Google says it will delete location history data of users visiting abortion clinics
In the aftermath of the Supreme Court’s decision to overturn Roe vs. Wade, Google is stepping up to protect user's location tracking that could trigger legal problems from states banning the termination of pregnancies.
The reversal of Roe vs. Wade could make abortion illegal in more than a dozen states, raising the specter that records about people’s location, texts, searches and emails could be used in prosecutions against abortion procedures or even for medical care sought in a miscarriage.
In this photo illustration a popular location tracking application Google Map logo seen displayed on a smartphone. | Getty Images
In a Friday blog post, Google outlined its new policies intended to protect users' privacy when they visit "sensitive" health-related locations, including abortion clinics and domestic violence shelters.
Google will automatically purge location information about users who visit abortion clinics.
"We’re committed to delivering robust privacy protections for people who use our products, and we will continue to look for new ways to strengthen and improve these protections," Google's Senior Vice President of Core Systems and Engagement, Jen Fitzpatrick, wrote in the blog post.
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Besides automatically deleting visits to abortion clinics, Google also cited counseling centers, fertility centers, addiction treatment facilities, weight loss clinics, and cosmetic surgery clinics as other destinations that will be erased from users’ location histories.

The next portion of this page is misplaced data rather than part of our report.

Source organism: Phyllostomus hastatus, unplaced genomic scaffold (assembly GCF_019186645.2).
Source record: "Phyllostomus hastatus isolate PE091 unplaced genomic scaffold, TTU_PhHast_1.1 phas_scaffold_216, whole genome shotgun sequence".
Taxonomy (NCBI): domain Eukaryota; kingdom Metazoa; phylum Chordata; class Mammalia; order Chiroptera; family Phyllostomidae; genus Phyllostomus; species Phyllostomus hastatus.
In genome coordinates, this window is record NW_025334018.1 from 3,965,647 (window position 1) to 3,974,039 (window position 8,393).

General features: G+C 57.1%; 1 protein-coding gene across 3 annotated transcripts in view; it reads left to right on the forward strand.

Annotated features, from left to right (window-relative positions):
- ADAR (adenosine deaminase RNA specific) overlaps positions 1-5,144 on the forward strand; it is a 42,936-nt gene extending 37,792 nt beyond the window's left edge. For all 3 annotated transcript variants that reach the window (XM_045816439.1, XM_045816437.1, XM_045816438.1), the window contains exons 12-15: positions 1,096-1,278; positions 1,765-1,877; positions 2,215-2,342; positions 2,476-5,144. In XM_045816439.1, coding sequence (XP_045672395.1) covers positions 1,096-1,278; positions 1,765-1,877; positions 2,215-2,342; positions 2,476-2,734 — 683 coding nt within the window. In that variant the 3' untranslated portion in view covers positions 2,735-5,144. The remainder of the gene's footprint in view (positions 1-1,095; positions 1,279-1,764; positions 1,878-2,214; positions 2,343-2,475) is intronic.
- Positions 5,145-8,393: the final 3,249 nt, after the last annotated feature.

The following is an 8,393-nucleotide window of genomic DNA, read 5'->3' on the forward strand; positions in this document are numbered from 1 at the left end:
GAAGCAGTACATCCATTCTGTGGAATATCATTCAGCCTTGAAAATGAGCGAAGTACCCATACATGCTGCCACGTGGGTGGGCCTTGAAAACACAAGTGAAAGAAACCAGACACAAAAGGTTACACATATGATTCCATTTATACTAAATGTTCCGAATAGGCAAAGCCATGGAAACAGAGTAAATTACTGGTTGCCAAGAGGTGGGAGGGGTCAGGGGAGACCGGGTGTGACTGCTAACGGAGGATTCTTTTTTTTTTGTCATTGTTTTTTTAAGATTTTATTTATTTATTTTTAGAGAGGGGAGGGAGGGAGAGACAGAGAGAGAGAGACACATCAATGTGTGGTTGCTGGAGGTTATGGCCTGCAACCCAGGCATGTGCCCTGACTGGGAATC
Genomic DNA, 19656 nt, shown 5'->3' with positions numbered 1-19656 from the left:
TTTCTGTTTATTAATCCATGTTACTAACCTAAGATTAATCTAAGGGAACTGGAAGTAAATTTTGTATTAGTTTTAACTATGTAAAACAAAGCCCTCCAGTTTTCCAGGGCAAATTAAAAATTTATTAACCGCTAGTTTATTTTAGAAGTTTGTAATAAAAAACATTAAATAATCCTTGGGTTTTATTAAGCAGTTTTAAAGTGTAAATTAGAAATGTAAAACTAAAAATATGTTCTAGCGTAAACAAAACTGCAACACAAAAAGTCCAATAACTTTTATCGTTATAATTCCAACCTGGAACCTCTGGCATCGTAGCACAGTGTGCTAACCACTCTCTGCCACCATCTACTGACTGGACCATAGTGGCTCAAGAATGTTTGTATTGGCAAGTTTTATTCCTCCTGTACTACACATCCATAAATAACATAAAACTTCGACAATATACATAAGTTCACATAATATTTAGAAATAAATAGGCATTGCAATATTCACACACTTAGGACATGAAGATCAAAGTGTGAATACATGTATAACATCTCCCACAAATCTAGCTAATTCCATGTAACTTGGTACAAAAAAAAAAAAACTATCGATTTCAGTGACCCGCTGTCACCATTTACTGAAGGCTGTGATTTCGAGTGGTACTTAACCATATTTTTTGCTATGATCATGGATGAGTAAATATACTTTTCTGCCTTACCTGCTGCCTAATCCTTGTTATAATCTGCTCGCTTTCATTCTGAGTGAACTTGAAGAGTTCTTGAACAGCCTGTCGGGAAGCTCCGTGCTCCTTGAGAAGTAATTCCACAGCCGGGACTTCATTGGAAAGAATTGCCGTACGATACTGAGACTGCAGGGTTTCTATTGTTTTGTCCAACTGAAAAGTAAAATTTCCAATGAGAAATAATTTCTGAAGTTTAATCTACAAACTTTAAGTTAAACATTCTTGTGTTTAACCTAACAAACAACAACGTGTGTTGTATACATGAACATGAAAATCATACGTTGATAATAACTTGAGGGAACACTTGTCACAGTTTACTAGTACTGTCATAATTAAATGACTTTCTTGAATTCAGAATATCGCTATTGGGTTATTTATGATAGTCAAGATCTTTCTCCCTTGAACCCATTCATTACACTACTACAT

Users have always had the option edit their location histories on their own, but Google will proactively do it for them as an added level of privacy.
"Today, we're announcing that if our systems identify that someone has visited one of these places, we will delete these entries from Location History soon after they visit. This change will take effect in the coming weeks." Fitzpatrick continued.
(Photo by Dinendra Haria/SOPA Images/LightRocket via Getty Images)
Google will also update its app store protocols about data privacy, "to give people more information about how apps collect, share, and secure their data."
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The pledge comes amid escalating pressure on Big Tech companies to do more to shield the troves of sensitive personal information through their digital services and products from government authorities and other outsiders.
Like other technology companies, Google each year receives thousands of government demands for users’ digital records as part of misconduct investigations. According to the company's internal transparency report, it received nearly 150,000 requests for user data by law enforcement in the first half of 2021 and granted information in 78% of cases.
"We remain committed to protecting our users against improper government demands for data, and we will continue to oppose demands that are overly broad or otherwise legally objectionable." the blog post stated.
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